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A kinder Christmas for kids in jail
Holiday challenges a center in transition

Tuesday, December 25, 2007
Chicago Tribune
by Ofelia Casillas

Christmas morning will be the first time young residents at the Cook County Juvenile Temporary Detention Center wake to find gifts just outside their glass cell doors.

These children and teenagers, most of whom are awaiting trial, will also have the chance to spend 12 hours a day, for 12 days, playing games: chess, basketball, even competing in a spelling bee, instead of watching endless hours of daytime television and missing home.

The changes are part of a larger attempt to improve conditions at the center, an effort that includes more restrictive rules for staff members accused of abusing residents, hearings for youth who break the rules and tastier lunch options than the usual cold cuts.

A recent tour of the facility, where the population tends to dip during the holiday season, offered a glimpse at life inside on the eve of new oversight.

Earlier this year, Cook County officials agreed to relinquish control of the center to the county's chief judge, Timothy Evans. Legislation allowing the change becomes effective Jan. 1.

The court will then take on some of the administrative responsibilities, such as power over purchasing and fiscal contracts.

In August, U.S. District Judge John Nordberg, who has overseen a battle between Cook County and the American Civil Liberties Union over the treatment of children at the facility, appointed a recognized national expert in juvenile justice to lead it.

Earl Dunlap once demonstrated his dedication to a Washington, D.C., juvenile facility he supervised by sleeping there. He insisted that he has not repeated the habit at the Cook County detention center.

"I've had to limit some of my radical behavior in my old age," he said.

Dunlap, who is in his early 60s, plans to confront the small group of "hardcore thugs" on staff at the facility who stand in the way of change.

"The good people will remain," he said. "The thugs will go."

Dunlap said he has taken some power to punish kids away from the staff and replaced that impulse with rules that ensure the residents are treated fairly.

"The power of the key has turned into the power of due process," he said.

Dunlap also addressed an issue some staff members have raised -- he is a white man overseeing a facility with mostly black residents and staff. Speaking about the staff, Dunlap added: "It's time for folks to step up and take responsibility for a population of kids that looks like them."

For now, Christmas is one of the many things staff members are working to improve.

Holidays used to be celebrated with candy-filled stockings, caroling volunteers and some decorations, workers said.

Today, teens hang blinking lights, sparkly garland and ornaments as they compete for best window display and a pizza party reward.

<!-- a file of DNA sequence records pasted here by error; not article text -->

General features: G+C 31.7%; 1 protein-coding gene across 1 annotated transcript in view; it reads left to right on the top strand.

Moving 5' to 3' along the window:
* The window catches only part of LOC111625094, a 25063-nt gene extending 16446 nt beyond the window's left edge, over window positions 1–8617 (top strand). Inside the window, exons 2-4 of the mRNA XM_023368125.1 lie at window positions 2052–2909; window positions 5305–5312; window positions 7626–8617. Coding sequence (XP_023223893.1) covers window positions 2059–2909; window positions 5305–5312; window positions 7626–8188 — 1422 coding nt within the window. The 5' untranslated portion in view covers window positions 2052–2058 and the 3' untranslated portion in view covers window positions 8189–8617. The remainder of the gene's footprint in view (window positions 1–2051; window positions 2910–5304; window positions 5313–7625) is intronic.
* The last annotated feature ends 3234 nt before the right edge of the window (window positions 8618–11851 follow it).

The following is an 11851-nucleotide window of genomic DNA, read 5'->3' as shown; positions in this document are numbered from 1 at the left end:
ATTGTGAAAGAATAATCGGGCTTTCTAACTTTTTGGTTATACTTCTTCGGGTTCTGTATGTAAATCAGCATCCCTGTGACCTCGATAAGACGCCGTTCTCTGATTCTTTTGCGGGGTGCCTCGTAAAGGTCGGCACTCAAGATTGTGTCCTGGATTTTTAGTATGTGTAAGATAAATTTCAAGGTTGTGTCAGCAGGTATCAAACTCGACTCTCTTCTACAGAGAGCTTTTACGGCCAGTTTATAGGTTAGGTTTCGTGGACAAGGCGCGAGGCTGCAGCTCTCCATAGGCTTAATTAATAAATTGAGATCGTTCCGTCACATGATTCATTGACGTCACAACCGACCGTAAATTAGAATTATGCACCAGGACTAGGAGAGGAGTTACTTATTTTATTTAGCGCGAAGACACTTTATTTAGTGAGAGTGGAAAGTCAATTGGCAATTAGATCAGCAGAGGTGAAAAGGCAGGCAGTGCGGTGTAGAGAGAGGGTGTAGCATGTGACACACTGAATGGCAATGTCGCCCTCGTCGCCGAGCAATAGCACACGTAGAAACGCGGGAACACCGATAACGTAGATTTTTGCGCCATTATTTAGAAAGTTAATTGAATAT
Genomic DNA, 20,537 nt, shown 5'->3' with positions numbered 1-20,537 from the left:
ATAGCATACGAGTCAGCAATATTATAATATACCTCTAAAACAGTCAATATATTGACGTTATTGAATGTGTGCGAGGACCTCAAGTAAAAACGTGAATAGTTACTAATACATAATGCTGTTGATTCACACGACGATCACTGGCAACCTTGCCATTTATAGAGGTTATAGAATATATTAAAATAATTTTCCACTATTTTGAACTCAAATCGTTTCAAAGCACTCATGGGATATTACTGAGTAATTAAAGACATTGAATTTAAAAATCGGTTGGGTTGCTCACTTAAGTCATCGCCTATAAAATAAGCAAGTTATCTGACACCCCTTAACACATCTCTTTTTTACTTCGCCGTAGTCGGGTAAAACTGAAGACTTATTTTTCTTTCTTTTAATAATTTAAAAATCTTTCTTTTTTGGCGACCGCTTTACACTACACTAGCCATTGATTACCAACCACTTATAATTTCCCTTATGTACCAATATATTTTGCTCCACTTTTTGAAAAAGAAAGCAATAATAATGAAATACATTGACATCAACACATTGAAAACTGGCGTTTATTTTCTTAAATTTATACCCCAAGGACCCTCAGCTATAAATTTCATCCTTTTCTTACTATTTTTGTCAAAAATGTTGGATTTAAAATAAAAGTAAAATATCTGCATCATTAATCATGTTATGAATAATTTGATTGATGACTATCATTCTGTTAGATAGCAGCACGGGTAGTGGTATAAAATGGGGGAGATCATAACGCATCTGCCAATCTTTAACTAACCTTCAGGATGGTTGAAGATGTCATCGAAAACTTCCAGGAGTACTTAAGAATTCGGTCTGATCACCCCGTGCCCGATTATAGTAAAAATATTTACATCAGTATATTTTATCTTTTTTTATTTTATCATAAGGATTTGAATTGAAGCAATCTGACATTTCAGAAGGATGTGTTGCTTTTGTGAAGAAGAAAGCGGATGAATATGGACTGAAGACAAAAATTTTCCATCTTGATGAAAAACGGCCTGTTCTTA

Staff members try to make sure that every child gets a call from family on Christmas Eve. In turn, kids are given cards to send home.

And good behavior is rewarded with microwaveable White Castle hamburgers.

The gifts outside cell doors will include thermal underwear, cards, board games and nicer-than-usual soaps, shampoos and toothbrushes.

During the holidays, residents can stay up late and watch movies. And the popcorn machine, which has not been used in three years, will pop again.

For teens who are homeless or unsafe at home, Christmas inside the detention center is a time to feel safe and rely on meals. Staff members estimate one in four residents are parents themselves and their sadness during the holidays is compounded by missing their own children as well as parents and siblings.

Some staff members volunteered to work extra hours and try to help residents get through what can be one of the toughest days of the year to be locked up.

"An emotional roller coaster -- that's what I would sum it up as," said Sherod Dent, a caseworker.

Dent said because some residents are able to go home before the holidays, incarceration is harder on those forced to remain. They are disappointed, resentful or just desolate.

"It's going to be hard," said a 15-year-old boy from Harvey, who was hanging Christmas lights like he does at home. "I'm used to doing it at home with my mom telling me what to do."

This is the third Christmas at the detention center for an 18-year-old man from Chicago Heights awaiting trial on murder charges. The third, he said, is easier than the first.

"It was bogus, you know, sad. You feel sorrow," he said. "I'll be home one day. That day will come."

At night, staff members said, the artistic creations of residents can be seen in their most glorious display.

It is then that the snowmen, angels and candy canes that cover unit windows glow in rows above the empty recreation yard below.



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